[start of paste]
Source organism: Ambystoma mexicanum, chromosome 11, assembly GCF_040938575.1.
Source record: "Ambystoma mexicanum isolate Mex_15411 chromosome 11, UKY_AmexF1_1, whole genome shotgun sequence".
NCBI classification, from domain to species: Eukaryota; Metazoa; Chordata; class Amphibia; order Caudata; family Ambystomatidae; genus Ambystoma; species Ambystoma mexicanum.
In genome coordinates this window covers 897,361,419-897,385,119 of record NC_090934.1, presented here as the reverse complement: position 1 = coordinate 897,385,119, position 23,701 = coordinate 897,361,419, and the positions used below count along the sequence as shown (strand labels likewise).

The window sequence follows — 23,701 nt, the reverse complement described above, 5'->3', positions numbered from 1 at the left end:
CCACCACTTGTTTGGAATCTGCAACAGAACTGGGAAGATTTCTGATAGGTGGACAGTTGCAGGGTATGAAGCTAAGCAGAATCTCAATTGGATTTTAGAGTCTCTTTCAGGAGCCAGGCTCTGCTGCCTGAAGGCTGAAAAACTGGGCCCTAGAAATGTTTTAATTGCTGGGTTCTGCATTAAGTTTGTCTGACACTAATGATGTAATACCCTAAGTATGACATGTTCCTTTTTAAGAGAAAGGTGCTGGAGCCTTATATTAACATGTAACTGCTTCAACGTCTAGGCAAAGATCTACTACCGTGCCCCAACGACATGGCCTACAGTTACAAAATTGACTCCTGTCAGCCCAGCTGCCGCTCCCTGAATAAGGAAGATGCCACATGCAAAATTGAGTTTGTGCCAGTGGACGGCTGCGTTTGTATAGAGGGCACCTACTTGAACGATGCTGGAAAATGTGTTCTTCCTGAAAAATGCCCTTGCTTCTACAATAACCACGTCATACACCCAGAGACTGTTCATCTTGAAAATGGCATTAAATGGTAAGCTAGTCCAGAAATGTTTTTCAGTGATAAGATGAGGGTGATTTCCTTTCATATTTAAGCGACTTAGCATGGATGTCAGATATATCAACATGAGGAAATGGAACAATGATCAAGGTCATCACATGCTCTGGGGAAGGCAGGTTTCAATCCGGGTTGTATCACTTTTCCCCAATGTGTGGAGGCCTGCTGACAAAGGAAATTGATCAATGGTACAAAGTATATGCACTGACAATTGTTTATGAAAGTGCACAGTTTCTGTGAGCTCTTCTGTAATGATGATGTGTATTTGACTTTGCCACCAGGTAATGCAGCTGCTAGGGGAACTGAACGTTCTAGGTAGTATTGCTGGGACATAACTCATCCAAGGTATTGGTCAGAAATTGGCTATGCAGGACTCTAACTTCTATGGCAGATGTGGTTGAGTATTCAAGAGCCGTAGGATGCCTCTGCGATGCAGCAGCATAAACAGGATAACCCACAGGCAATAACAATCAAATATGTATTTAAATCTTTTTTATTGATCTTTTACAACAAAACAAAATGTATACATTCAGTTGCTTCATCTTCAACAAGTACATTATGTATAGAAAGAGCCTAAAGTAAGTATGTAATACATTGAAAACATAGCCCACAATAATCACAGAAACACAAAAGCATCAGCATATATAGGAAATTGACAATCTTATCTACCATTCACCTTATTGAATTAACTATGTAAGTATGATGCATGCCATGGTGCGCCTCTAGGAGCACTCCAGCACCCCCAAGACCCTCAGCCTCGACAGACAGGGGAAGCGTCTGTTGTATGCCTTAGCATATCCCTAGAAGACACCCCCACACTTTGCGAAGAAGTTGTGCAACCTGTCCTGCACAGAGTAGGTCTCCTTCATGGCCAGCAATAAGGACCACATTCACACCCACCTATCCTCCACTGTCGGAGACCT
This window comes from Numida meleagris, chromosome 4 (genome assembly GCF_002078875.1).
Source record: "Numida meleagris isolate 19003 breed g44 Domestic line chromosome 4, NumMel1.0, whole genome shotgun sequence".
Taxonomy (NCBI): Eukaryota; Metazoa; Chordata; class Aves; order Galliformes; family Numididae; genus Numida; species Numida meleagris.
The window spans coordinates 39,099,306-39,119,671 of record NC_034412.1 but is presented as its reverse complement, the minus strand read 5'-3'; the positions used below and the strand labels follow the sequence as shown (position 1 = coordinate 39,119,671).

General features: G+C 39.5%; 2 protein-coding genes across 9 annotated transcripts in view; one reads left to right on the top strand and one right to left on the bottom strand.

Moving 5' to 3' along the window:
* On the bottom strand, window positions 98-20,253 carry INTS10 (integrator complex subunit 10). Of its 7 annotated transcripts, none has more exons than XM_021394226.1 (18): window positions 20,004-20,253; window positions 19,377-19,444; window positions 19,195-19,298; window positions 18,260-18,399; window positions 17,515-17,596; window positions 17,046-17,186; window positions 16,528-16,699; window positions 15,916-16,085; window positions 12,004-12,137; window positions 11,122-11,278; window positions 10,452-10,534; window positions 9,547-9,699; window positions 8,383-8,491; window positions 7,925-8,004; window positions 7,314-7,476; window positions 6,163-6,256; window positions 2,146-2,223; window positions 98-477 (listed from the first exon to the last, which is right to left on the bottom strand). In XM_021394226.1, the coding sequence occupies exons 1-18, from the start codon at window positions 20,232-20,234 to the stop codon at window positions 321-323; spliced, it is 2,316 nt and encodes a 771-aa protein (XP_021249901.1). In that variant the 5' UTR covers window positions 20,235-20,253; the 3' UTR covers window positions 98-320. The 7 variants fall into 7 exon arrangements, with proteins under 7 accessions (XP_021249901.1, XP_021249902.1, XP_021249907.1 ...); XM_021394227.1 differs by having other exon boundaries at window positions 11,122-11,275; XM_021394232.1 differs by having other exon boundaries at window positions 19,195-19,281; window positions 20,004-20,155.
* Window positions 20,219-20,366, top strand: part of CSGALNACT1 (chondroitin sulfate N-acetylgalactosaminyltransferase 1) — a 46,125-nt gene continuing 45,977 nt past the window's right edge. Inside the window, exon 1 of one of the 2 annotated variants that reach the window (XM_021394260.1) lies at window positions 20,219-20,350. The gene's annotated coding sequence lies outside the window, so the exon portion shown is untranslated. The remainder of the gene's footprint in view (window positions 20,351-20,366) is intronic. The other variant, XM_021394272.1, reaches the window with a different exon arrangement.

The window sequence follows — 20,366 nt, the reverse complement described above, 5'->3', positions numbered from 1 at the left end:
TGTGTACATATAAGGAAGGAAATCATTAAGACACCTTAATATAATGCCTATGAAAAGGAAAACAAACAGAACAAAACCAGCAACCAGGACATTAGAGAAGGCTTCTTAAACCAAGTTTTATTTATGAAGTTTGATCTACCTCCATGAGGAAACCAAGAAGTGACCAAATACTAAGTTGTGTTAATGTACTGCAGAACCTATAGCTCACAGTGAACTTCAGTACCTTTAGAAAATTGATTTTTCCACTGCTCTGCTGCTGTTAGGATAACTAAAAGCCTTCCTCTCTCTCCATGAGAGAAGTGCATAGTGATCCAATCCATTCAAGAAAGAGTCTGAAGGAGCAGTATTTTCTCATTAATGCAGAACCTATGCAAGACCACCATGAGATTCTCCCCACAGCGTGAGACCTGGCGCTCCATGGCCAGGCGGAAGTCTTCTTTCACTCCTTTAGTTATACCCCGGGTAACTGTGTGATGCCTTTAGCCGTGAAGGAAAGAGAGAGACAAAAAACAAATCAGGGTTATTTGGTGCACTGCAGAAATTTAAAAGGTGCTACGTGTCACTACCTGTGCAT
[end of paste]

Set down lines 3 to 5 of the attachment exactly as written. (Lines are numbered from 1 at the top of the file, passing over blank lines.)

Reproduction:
NCBI classification, from domain to species: Eukaryota; Metazoa; Chordata; class Amphibia; order Caudata; family Ambystomatidae; genus Ambystoma; species Ambystoma mexicanum.
In genome coordinates this window covers 897,361,419-897,385,119 of record NC_090934.1, presented here as the reverse complement: position 1 = coordinate 897,385,119, position 23,701 = coordinate 897,361,419, and the positions used below count along the sequence as shown (strand labels likewise).

The window sequence follows — 23,701 nt, the reverse complement described above, 5'->3', positions numbered from 1 at the left end: